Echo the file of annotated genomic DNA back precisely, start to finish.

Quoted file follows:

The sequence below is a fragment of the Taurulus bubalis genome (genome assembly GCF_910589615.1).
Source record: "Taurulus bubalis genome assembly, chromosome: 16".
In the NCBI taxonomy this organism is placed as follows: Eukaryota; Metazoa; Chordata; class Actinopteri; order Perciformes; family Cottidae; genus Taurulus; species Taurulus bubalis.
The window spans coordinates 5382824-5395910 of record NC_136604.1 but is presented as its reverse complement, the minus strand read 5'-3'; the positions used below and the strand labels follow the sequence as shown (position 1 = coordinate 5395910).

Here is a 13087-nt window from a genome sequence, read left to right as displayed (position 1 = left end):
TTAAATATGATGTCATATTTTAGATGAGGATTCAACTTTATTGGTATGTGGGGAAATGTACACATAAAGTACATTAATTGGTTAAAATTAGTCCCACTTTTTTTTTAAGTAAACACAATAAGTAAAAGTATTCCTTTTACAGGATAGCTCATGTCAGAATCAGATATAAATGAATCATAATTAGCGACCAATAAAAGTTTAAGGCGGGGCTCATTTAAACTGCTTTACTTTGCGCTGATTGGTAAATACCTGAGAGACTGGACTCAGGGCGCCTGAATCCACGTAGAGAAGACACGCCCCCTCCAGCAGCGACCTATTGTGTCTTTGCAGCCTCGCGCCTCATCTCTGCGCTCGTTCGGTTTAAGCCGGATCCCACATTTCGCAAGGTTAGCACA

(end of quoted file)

The sequence below is a fragment of the Taurulus bubalis genome (genome assembly GCF_910589615.1).
Source record: "Taurulus bubalis genome assembly, chromosome: 16".
In the NCBI taxonomy this organism is placed as follows: Eukaryota; Metazoa; Chordata; class Actinopteri; order Perciformes; family Cottidae; genus Taurulus; species Taurulus bubalis.
The window spans coordinates 5382824-5395910 of record NC_136604.1 but is presented as its reverse complement, the minus strand read 5'-3'; the positions used below and the strand labels follow the sequence as shown (position 1 = coordinate 5395910).

Here is a 13087-nt window from a genome sequence, read left to right as displayed (position 1 = left end):
TTAAATATGATGTCATATTTTAGATGAGGATTCAACTTTATTGGTATGTGGGGAAATGTACACATAAAGTACATTAATTGGTTAAAATTAGTCCCACTTTTTTTTTAAGTAAACACAATAAGTAAAAGTATTCCTTTTACAGGATAGCTCATGTCAGAATCAGATATAAATGAATCATAATTAGCGACCAATAAAAGTTTAAGGCGGGGCTCATTTAAACTGCTTTACTTTGCGCTGATTGGTAAATACCTGAGAGACTGGACTCAGGGCGCCTGAATCCACGTAGAGAAGACACGCCCCCTCCAGCAGCGACCTATTGTGTCTTTGCAGCCTCGCGCCTCATCTCTGCGCTCGTTCGGTTTAAGCCGGATCCCACATTTCGCAAGGTTAGCACA